Picture this: you’re driving, minding your own business. Then, something happens, and you’re in an accident. For now, it doesn’t even matter if you’ve caused it or not. But get this, nothing too bad happened.

Everyone involved is safe and sound, and the most damage you can see is maybe a small paint chip on the vehicle or something to that effect. It is a classic fender bender. The question is, do you report it?

Well, if you’re in Baltimore, the short answer would be no. If there are no severe repercussions after the accident, you can exchange insurance information with the other driver and be on your merry way.

According to a car accident attorney in Baltimore, and the Maryland Code Transportation, drivers must file an accident report with the Motor Vehicle Administration if the crash resulted in bodily injury or even death. You have a 15-day deadline to submit this report, unless:

  • The police are already investigating the accident, in which case they will file a report;
  • You are physically unable to present it.

Minor accidents where everyone is okay don’t usually have to be called in. But just the fact that you have this question points to one thing: people don’t generally know when it’s time to get authorities involved. Here’s a quick guide to determine if your accident warrants a 911 call.

When to Call the Police

Even if the accident seems minor, it still may be good to call the authorities at the scene. You should make the call if you experience any of the following:

There are no visible injuries, yet the collision was rather violent. It’s possible to have internal bleeding or do not feel any pain right after the incident. Still, you should get a medical opinion just to be sure.

  • The other driver has an expired license;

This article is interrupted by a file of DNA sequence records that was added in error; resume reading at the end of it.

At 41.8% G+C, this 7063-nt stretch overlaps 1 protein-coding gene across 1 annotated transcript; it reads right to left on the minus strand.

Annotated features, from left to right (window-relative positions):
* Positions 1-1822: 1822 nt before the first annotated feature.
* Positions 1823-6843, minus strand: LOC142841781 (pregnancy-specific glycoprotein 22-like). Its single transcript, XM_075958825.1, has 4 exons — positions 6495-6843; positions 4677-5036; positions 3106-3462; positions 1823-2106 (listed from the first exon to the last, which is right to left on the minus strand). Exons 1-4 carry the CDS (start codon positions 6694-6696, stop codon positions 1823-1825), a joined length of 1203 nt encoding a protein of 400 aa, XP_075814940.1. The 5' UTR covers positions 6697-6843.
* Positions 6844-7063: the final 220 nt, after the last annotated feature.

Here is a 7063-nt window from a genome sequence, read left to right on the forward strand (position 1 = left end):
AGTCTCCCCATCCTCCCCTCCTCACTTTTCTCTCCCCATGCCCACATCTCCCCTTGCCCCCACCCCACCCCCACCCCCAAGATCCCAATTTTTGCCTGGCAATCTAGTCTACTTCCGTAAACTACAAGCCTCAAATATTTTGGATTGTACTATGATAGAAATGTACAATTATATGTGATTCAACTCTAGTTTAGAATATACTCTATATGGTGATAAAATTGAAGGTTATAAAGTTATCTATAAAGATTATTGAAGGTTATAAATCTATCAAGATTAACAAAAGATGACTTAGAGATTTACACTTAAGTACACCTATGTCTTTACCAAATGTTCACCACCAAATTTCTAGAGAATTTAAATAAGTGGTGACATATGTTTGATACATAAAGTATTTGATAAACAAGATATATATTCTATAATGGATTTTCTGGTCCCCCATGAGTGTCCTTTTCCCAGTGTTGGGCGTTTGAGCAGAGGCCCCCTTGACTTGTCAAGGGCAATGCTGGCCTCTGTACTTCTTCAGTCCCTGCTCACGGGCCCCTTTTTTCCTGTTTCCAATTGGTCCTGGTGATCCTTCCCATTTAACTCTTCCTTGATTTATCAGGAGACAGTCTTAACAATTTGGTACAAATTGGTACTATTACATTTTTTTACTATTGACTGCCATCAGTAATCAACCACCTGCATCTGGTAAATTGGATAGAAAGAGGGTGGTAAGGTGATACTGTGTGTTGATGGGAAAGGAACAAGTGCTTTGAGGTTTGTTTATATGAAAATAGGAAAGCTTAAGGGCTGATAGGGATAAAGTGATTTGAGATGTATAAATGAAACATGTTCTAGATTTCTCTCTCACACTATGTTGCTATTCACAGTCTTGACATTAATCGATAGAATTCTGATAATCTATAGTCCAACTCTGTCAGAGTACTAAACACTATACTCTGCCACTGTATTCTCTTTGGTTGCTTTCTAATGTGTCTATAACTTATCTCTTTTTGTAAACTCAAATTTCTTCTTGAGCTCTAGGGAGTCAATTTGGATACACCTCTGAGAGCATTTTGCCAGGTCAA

• One of the vehicles need towing;
  • There is property damage;
  • The other driver leaves the scene;
  • You have a disagreement with the other party involved in the fender bender.

Even if Maryland law does not force drivers to report smaller car incidents to the police, it still may be in your best interest to do so. For instance, if there is some damage to your car, then there might be a liability dispute later on with the other driver on who should carry the cost of repairs. An official police report could then help you in making sure you are compensated for damages, as it’s viewed as an objective recollection of events.

Moreover, it can also serve as leverage during insurance company disputes. It’s possible to have an issue filling an insurance claim to cover your repair if you don’t even have concrete evidence the accident took place. The police report is that evidence, and it can also show that you were not responsible for it.

What to Do in Case of an Accident

Nobody likes to think about the possibility of having a car crash, yet, if you want to be prepared, you have to do it. There are a few essential steps to take in case of such an incident, regardless of how small you believe it to be.

1. Stop driving and get out of the car (if safe). Continuing to drive after an incident can be officially considered a hit and run, which has some pretty severe punishments.

2. Offer help, or call in for help if you suspect someone might be injured.

3. Exchange information, as the law requires drivers to do so in case of a crash.

4. If you think you should, trust your instincts and call the police.

5. If the accident is more severe, document anything you can, from taking pictures of the cars, to taking witness names and contact information.


Just to be on the safe side, it’s always best to report any collision that takes place on the road. It can save you from any possible troubles down the line.